labradore

"We can't allow things that are inaccurate to stand." — The Word of Our Dan, February 19, 2008.

Saturday, June 13, 2009

The rural-urban divide

The following graph shows the number of people who are working (in thousands) in the St. John's Census Metropolitan Area (CMA) and the rest of the province (for ease of reference, "Rural").
These figures are actually the three-month rolling averages, so they aren't 100% comparable to the previous employment graphs. However, comparing apples to apples, the province as a whole had an employed workforce averaging 214.6 thousand for the three months ending May 2009. That's down 3.9% from the same period in 2008.

In the St. John's CMA, the same figure is 99.8 thousand this year, compared to 95.8 thousand in 2008. That's an increase of 4.2% year over year... but the St. John's figures also had their recent peak in the three months ending December 2008, when the employed labour force in Capital City topped out at 101.5 thousand, the highest on record for this metric. For the first half of 2009, St. John's has shown some signs of backsliding.

In the rest of the province? The employed labour force in the smaller urban centres and rural areas, including the rural Avalon, has slumped to 114.8 this spring, from 127.4 the same period in 2008.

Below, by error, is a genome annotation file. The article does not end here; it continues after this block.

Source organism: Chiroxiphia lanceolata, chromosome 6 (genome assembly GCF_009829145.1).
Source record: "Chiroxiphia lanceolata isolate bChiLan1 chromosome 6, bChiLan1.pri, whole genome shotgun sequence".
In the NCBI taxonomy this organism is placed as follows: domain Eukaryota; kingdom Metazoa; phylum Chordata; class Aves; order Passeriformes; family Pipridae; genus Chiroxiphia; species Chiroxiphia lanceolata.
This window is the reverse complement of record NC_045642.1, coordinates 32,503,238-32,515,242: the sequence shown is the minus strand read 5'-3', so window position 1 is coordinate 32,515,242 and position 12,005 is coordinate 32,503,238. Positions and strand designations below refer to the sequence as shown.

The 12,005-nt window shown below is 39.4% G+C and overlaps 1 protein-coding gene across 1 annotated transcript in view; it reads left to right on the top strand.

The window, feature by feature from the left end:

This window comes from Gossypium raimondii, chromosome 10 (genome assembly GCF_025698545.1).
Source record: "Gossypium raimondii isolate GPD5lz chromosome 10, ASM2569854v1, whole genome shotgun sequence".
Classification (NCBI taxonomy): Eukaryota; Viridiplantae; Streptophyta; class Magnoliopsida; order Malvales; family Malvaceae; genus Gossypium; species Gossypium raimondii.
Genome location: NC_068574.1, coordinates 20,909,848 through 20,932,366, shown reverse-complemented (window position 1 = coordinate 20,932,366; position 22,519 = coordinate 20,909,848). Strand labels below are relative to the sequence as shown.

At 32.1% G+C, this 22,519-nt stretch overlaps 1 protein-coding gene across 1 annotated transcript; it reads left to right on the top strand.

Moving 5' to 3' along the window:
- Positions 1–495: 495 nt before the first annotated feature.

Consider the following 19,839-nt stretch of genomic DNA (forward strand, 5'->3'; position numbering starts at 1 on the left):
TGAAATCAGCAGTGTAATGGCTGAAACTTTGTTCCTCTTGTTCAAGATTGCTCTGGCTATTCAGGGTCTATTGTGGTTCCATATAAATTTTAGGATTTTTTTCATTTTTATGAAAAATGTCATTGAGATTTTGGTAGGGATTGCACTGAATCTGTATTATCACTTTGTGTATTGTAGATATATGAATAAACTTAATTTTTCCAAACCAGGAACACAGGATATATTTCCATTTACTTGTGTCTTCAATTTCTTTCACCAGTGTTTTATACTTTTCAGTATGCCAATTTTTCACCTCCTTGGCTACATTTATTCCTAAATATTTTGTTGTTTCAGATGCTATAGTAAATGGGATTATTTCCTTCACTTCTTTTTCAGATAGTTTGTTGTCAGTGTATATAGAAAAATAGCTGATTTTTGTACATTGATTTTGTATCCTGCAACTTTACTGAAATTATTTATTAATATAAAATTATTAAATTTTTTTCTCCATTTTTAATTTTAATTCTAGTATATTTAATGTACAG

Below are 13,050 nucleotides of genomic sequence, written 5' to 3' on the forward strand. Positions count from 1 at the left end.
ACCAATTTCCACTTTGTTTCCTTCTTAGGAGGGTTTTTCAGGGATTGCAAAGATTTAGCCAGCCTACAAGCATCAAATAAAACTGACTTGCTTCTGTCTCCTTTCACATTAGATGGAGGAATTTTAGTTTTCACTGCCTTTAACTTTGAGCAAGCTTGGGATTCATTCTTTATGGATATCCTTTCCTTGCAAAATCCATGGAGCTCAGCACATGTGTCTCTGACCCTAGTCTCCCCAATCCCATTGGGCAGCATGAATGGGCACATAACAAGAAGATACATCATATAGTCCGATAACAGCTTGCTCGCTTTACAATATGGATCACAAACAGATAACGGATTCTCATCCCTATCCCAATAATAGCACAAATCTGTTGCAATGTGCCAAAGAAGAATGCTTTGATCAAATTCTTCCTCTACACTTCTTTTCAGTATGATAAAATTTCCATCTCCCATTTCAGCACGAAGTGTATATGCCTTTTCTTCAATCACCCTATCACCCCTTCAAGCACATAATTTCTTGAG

That's a loss, year over year, of 12,700 jobs, or a staggering 9.9%, in a province where, the leader tells themselves, Economy Strong.

By way of comparison, in June 1991, in the grip of the last major recession, the rural economy had lost 3200 jobs, or 2.5%, compared to the year before.

In October 1992, as the impact of the July cod moratorium worked its way through the rural economy, the figures were 10,200 jobs lost, for a year-over-year decline of 8.0%.

1 Comments:

At 8:42 PM, June 13, 2009 , Blogger Edward G. Hollett said...

It would be interesting to know how much of the growth in the CMA was from provincial internal migration.

I suspect a fair bit of it is that.

15 years ago, government's internal demographic projections were for:

- a decline in overall population,
- continued outmigration (with some periods of net inmigration),
- an overall aging population with a flip around now so that more people were in the dependent category (children and retired than working) and,
pronounced internal migration (from the smaller places into the major towns and into the CMA.

So far the projections have been spot on.

 

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